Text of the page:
Alaska Natives are not ancient Egyptians.
That's one way of summing up the philosophy behind the new Smithsonian Arctic Studies Center at the Anchorage Museum, which opens to the public on May 22. Nearly a decade in development, the new collection, valued at $40 million, was selected with input from more than 40 Alaska Native elders. The idea, according to Anchorage Museum director James Pepper Henry, is to acknowledge that Native culture isn't a thing of the past, but a thriving, evolving present-day reality.
The Smithsonian Arctic Studies Center opens to the public as part of the Anchorage Museum Opening Celebration, 9 a.m. to 6 p.m., May 22.
"These objects were not selected by anthropologists or scholars," Pepper Henry said. "These objects were selected by Native elders and community members."
The Smithsonian gallery takes up the entire second floor of the museum's new wing. A wall near the entrance bears the message "welcome" translated into 20 indigenous languages. Artifacts are displayed in low-lit glass cases arranged geographically from south to north, each row of cases marked at one end by a 4-foot-tall monitor playing archival footage and interviews with contemporary elders. A "listening space" against the west wall features audio recordings of elders telling traditional stories in Native languages and in English.
"This is literally a Smithsonian inside the museum," Pepper Henry said. "There is nothing like it anywhere in the world."
Tucked among the expected mukluks, sealskins and masks are more unusual objects -- an Alutiiq hunting bag embellished with graphite and mica so it sparkles as though dusted with glitter. A beaded, tufted, jingle-belled Athabascan dog blanket. A Haida headdress decorated with dozens of ermine pelts and topped with a wooden face carved to look like the 12-year-old girl who would have danced in it.
Because the Smithsonian worked closely with Alaska Native elders to develop the exhibit, curators were able to learn much more about the artifacts than they would had they gone it alone. For example, museum spokeswoman Sarah Henning said, they now know that the walrus whiskers sewn around the top of the Haida headdress were used to hold eagle down that would have fluttered out softly from between the whiskers as the young girl danced.
Although many of the artifacts are beautiful, the objects on display were chosen not for their aesthetic value, but because they are representative of their cultures.
"We're merging cultural contexts here ... This is one step short of these objects actually going back into the community," Pepper Henry said. "These cases are designed to be opened." Displays are not sealed shut; they can be opened by museum personnel so artifacts can be removed for review by members of the Alaska Native community. It's an opportunity the Smithsonian and the Anchorage Museum hope will benefit not only the visitors who get to handle the objects but the exhibit itself.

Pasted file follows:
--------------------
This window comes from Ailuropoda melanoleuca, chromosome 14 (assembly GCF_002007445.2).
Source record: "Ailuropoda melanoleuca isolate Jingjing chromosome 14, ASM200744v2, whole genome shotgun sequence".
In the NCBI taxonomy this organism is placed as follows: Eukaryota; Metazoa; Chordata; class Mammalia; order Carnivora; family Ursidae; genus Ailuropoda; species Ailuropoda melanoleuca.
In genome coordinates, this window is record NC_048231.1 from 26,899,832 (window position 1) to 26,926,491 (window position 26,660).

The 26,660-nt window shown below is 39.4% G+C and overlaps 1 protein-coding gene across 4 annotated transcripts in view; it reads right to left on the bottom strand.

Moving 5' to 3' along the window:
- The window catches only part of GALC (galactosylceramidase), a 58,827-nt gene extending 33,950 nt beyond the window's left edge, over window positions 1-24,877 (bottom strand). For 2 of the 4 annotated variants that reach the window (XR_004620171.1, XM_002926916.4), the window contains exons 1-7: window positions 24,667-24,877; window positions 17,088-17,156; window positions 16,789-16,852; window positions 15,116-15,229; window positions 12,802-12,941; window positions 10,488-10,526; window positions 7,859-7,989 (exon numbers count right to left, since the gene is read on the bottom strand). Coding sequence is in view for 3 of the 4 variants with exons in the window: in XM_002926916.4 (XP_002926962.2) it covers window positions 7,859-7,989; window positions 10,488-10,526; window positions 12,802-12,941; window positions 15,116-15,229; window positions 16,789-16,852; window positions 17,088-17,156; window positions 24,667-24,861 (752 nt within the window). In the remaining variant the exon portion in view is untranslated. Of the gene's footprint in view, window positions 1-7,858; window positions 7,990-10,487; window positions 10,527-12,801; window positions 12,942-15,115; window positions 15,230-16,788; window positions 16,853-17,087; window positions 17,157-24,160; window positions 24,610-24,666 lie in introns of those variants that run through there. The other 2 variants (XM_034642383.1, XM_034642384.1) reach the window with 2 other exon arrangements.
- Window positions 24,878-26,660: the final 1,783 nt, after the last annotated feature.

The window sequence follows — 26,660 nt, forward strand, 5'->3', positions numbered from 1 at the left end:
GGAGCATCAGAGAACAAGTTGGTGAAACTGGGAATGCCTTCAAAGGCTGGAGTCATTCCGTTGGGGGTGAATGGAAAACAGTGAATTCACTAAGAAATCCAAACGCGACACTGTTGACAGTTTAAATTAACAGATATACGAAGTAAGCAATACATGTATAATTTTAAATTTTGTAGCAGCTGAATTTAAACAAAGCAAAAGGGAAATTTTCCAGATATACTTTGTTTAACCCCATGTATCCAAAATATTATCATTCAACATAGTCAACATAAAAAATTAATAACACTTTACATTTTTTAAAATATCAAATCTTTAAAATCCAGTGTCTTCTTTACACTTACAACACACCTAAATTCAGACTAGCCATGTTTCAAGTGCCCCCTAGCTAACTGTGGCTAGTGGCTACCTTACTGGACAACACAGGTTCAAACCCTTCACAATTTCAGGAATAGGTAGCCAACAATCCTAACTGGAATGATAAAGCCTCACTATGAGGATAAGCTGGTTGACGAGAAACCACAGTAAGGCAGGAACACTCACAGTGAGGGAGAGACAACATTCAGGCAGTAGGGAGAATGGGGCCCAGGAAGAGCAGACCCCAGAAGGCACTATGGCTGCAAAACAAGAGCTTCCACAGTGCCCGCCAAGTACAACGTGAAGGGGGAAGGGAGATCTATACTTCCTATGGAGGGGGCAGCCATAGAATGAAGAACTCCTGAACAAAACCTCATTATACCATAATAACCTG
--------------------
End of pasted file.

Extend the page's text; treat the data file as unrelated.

"As we learn new information about the objects, we publish it to these screens," said the Arctic Studies Center's Alaska director, Aron Crowell, indicating a large iPhone-style touch screen installed in front of a display of masks from different Native cultures. Visitors can use the touch screens to zoom in on the artifacts and read additional information about the items on display. Eventually some of the touch screens will incorporate 360-degree views of artifacts, according to Henning.
"It enhances your appreciation of the real object, which is also right there," Crowell said, gesturing from a zoomed-in image of an Athabascan "wild man" mask on the touch screen to the real mask hanging in a glass case a few feet away.
The items in the new gallery are on loan from the Smithsonian Institution. That doesn't mean it's a temporary exhibit, however. At the end of the seven-year loan period, provided the museum continues to have the funding necessary to keep the center operating, the loan can be extended. Some of the more delicate items may need to be put away at that time to give them a break from sitting under gallery lights, but they'll be replaced with other artifacts. Many of the objects on display have never been exhibited before; they're just a small sampling of more than 30,000 items held in the Arctic and subarctic collections of the Smithsonian's National Museum of Natural History and National Museum of the American Indian.
Paul Ongtooguk, an Inupiaq who participated in the gallery's development, said the new exhibit has a "real mission" -- to challenge the idea that Alaska Native culture is fixed or permanent. It's constantly evolving, he said, and the objects on display illustrate that evolution.
"They really represent imagination and ingenuity," he said.
And, Ongtooguk said, it's been an incredible opportunity for present-day Alaska Natives to touch base with the past.
"Having elders reconnect -- it's like a family reunion."
Contact Maia Nolan at maia(at)alaskadispatch.com.